The career of Chunklets, Latin Wrangler at Large, continues apace (previous adventures here). I have just undertaken to help translate a few 13th-century documents dealing with a Franciscan monastery in what is now Greece. I've got about six letters to go over, and in general the Latin isn't too bad (that's not too surprising, since some of the missives are coming directly from the office of the Pope). However, one of the letters was written by a knight named Robers de l'Isle, and the opening of it threw me a bit at first glance. It reads:

"Sachent tuit cil qui sunt e qui avenir sunt, ge je Robers de l'Isle chevaliers ai done por dieu..."

Clarity dawned when I realized that the language is not actually Latin at all, but Medieval French. I think that it translates:

"Let all who are and who are to come know that I, Robers de l'Isle, Knight, have given for God..."

I guess we're going find out how good my Medieval French is!

Update: Fixed the translation, mildly.

Thursday, March 12, 2009

De Passere Catulli

So why go with a picture of a sparrow to represent the poems of Catullus over here? Well, Catullus, who lived during the first half of the first century B.C., wrote two quite famous poems (Catullus 2-2b and 3) about a pet sparrow who belonged to his girlfriend, the pseudonymous Lesbia (at least, we can assume that the bird was Lesbia's; she's never actually named in either poem). In the first of these poems, Catullus observes the bird as a source of comfort for Lesbia, and wishes that it could be the same for him (all three translations in this post are my own, and I take full responsibility for any hideous errors):

Catullus 2-2b:
Passer, deliciae meae puellae,
quicum ludere, quem in sinu tenere,
cui primum digitum dare appetenti
et acris solet incitare morsus,
cum desiderio meo nitenti
carum nescio quid lubet iocari
et solaciolum sui doloris,
credo ut tum grauis acquiescat ardor:
tecum ludere sicut ipsa possem
et tristis animi leuare curas!
* * *
tam gratum est mihi quam ferunt puellae
pernici aureolum fuisse malum,
quod zonam soluit diu ligatam.

Sparrow, darling of my girlfriend,
Whom she is accustomed to play with, and to hold to her breast,
To whom, as you strive passionately, she is accustomed to give her fingertip
And to incite sharp bites,
When it pleases the shining object of my longing
To make some dear jest
And a small solace for her grief
So that, I believe, her grave pain may then find respite:
Let me be able to play with you as she herself does,
And to lighten the sad cares of my heart.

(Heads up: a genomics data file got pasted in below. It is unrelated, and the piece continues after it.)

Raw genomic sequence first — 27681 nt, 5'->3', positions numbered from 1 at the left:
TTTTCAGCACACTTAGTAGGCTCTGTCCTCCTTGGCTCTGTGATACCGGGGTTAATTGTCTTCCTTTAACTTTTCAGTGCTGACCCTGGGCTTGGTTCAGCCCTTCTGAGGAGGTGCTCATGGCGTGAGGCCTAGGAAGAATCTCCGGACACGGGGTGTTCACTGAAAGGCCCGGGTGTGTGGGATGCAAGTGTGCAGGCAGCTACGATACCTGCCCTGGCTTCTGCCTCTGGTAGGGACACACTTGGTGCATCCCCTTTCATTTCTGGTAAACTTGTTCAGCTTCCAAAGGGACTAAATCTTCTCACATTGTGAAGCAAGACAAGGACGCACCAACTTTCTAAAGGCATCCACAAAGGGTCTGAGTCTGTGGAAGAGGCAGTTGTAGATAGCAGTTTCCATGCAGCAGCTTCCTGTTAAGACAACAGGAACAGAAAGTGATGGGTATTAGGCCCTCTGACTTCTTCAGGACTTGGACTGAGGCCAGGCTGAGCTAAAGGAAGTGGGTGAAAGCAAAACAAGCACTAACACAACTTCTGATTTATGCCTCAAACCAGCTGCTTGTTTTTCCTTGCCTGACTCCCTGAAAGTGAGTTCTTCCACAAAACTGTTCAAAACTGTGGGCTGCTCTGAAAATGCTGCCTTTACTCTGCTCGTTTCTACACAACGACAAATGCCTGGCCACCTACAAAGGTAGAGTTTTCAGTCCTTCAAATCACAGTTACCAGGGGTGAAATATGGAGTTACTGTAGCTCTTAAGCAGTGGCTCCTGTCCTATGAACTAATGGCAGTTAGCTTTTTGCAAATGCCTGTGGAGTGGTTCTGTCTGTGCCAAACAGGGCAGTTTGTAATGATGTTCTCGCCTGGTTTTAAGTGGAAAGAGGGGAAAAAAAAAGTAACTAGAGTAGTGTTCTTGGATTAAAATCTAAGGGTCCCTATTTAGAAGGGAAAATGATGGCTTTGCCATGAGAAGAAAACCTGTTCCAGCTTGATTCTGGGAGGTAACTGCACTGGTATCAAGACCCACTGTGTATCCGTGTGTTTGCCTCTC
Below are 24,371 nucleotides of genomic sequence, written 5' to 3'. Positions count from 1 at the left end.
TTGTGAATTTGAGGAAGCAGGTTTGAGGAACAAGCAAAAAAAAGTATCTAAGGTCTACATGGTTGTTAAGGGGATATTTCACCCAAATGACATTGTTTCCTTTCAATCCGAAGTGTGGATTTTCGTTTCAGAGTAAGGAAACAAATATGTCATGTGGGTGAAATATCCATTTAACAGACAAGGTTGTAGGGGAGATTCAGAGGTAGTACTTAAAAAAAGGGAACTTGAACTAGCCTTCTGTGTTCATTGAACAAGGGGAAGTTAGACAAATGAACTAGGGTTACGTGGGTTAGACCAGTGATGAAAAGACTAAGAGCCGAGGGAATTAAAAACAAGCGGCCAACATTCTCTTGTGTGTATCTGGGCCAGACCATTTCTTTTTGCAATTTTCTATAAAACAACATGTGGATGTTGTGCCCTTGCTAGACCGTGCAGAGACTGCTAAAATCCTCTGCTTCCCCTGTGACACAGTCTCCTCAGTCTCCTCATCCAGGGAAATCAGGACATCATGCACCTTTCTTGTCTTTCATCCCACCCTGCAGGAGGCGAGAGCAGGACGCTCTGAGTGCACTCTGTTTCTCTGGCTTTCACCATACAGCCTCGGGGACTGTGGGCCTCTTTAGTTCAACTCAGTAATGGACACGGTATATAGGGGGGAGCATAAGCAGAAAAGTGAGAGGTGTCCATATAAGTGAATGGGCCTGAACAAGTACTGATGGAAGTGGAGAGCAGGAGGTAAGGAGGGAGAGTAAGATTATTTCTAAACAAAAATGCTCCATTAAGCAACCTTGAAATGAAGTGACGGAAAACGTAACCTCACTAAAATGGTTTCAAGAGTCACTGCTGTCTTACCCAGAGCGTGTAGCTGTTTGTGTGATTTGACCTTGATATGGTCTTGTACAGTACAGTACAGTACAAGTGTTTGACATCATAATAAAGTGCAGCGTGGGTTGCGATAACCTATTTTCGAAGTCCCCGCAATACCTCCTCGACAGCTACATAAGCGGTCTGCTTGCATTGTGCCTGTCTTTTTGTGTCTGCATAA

This is as welcome to me as they say
The golden apple was to the swift girl,
The apple which loosened her girdle, bound for a long time.

There are some problems with the manuscripts of this poem, but it is generally accepted that the last three lines, which refer to the myth of Atalanta, belong to Catullus 2. There my also be lines missing immediately before the last three. The poem, by the way, is a real beast to get into workable English; it's a very good illustration of the concept that reading something is not the same as translating it!

Unfortunately, sparrows don't live very long, and so Catullus 3 is a lament for the bird's death. Here 'tis:

Catullus 3:
Lugete, o Veneres Cupidinesque,
et quantum est hominum uenustiorum!
passer mortuus est meae puellae,
passer, deliciae meae puellae,
Quem plus illa oculis suis amabat.
Nam mellitus erat suamque norat
ipsam tam bene quam puella matrem;
nec sese a gremio illius mouebat,
sed circumsiliens modo huc modo illuc
ad solam dominam usque pipiabat.
Qui nunc it per iter tenebricosum
illuc, unde negant redire quemquam.
At uobis male sit, malae tenebrae
Orci, quae omnia bella deuoratis;
tam bellum mihi passerem abstulistis.
O factum male! o miselle passer!
Tua nunc opera meae puellae
flendo turgiduli rubent ocelli.

Mourn, O Venuses and Cupids,
And all the more pleasant men there are!
My girlfriend's sparrow is dead,
The sparrow, my girlfriend's darling,
Whom she loved more than she loves her own eyes.
For he was as sweet as honey, and knew
His own mistress as well as a girl knows her mother;
Nor did he betake himself from her lap,
But, hopping around now hither, now thither,
Chirped continuously to his one mistress.